This is not a funny passage as such; it’s part of a section on deciding how to divide the cats up after Tom and Dee separate. It’s there to illustrate the point that The Bear has benefited from stability and shouldn’t have to move away along with Dee. The anecdote makes that point concrete, and the idea of the miraculously healed wound is an arrestingly surreal hook for the reader, but also an effective focus for the wider concern of the paragraph with transformation and perceptions shifting. The verb ‘realise’ occurs three times in these four sentences (twice as ‘realised’, once as ‘realise’), but it’s not obtrusive or clumsy, just a symptom of what the paragraph is about. Otherwise the vocabulary is varied without being fancy; there are a couple of more highly coloured touches, carefully placed, such as ‘muzzle’ for the cat’s face (balancing the humanising implications of ‘disorientation’). The control of rhythm and syntax is also admirable. A lot of narrative information is economically conveyed in the first sentence through a combination of an adverbial phrase and a pluperfect construction. The third sentence is both compound and complex, but it’s easy to navigate, and balanced in length against the shorter second sentence that contains the startling image of the healed wound and the final sentence that gives the conclusion. Note the vowel echo between ‘plain’ and ‘radiant’, and the placing of the most emotive term, ‘radiant’, almost right at the end of the paragraph. Nothing here is strained and there’s no showing off: it’s just really tight, effective writing.

Coda: I tweeted about this post, tagging @MYSADCAT, and Tom Cox then linked to it from the @MYSADCAT account and the Under The Paw Facebook page. Suddenly our blog stats look as though someone’s erected the Empire State Building in the middle of Hay-on-Wye. It’s lovely to get all these readers – thank you for reading! – but there was a comment on the Facebook page I’d like to respond to. Annie Mac wrote

it’s a nice review, but made me grateful I don’t know how to dissect Tom’s writing….just be in love with the whimsical whacky view of the world via the Sad Cat.

And so I wanted to add: I don’t analyse the prose like this when I’m reading. I enjoy these books for their humour, their observational sharpness, the way Tom Cox loves and notices his cats, and my sense of connection to his world and attitudes (and Tom Cox is very much my age, has interests I share – I’m not so into golf, I admit – and writes about Norfolk, where I grew up). But to convey all this and to create this world there has to be carefully crafted writing. Making it feel easy is part of the craft. So it was a fun exercise for me to dig into it a bit harder. I like having a sense of how things work.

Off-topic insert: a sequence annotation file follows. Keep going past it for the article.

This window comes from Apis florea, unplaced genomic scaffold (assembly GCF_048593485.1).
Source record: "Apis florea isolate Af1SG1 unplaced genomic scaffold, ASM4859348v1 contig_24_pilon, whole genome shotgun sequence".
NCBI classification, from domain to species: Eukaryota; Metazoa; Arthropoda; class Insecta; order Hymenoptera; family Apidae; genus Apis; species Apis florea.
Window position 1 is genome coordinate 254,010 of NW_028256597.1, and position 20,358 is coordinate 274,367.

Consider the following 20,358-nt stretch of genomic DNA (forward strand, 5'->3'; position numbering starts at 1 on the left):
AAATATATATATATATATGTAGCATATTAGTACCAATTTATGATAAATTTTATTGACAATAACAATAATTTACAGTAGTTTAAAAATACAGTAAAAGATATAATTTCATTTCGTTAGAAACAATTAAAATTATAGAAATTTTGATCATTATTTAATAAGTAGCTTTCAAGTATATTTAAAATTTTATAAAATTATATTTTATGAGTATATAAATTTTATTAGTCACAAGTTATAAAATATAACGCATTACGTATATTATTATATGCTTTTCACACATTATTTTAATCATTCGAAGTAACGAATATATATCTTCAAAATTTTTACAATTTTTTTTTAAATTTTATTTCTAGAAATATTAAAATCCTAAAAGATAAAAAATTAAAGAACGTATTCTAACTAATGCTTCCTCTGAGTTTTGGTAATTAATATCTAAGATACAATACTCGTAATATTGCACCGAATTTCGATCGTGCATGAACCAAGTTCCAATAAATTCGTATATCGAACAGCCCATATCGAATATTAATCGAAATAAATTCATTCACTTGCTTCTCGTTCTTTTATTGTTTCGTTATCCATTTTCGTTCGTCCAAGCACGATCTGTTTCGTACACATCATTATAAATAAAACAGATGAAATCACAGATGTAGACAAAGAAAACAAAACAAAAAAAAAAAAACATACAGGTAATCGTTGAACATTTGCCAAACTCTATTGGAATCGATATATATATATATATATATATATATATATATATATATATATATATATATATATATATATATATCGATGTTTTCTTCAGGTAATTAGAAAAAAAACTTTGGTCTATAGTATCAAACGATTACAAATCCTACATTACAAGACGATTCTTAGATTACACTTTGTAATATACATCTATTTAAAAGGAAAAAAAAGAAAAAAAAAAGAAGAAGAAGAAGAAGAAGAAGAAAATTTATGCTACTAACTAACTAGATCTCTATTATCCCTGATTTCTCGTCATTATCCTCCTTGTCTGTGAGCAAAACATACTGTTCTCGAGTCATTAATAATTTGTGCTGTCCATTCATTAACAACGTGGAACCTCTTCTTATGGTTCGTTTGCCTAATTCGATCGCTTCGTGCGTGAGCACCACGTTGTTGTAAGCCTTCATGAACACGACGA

6 thoughts on “Pepper and The Bear

  1. Mairi Jay

    I think your description of Pepper equals Cox’s. You evoke Pepper’s character magnificently, and the relationship between you and Pepper and Pepper and the family.

  2. Katimum

    Are you still trying to persuade Pepper that he only needs the quantity of feed suggested on the packet? Or have you accepted that Cats Know Best?

    1. Dot

      If I had a Twitter account for Pepper it might be called @MyHungryCat. ‘My cat is hungry because he has a constant yearning for a half-imagined future, and he imagines it would be better with more Royal Canin’. ‘My cat is hungry because the people who calculated the quantity on the packet only knew sedentary cats, whereas he chased and caught the plastic ring from a milk carton this morning.’

      We’re keeping track of how much he gets with a tally on the fridge. Given the chance he likes to get one breakfast off each of us. Yes, we are still taking notice of what it says on the packet, but we certainly can’t keep it down to the stated amount. The pressure is too insistent…

  3. Katimum

    Your cat is hungry because he is a far seeing cat who anticipates with Global Warming all the ingredients of Royal Canin will shortly be in short supply.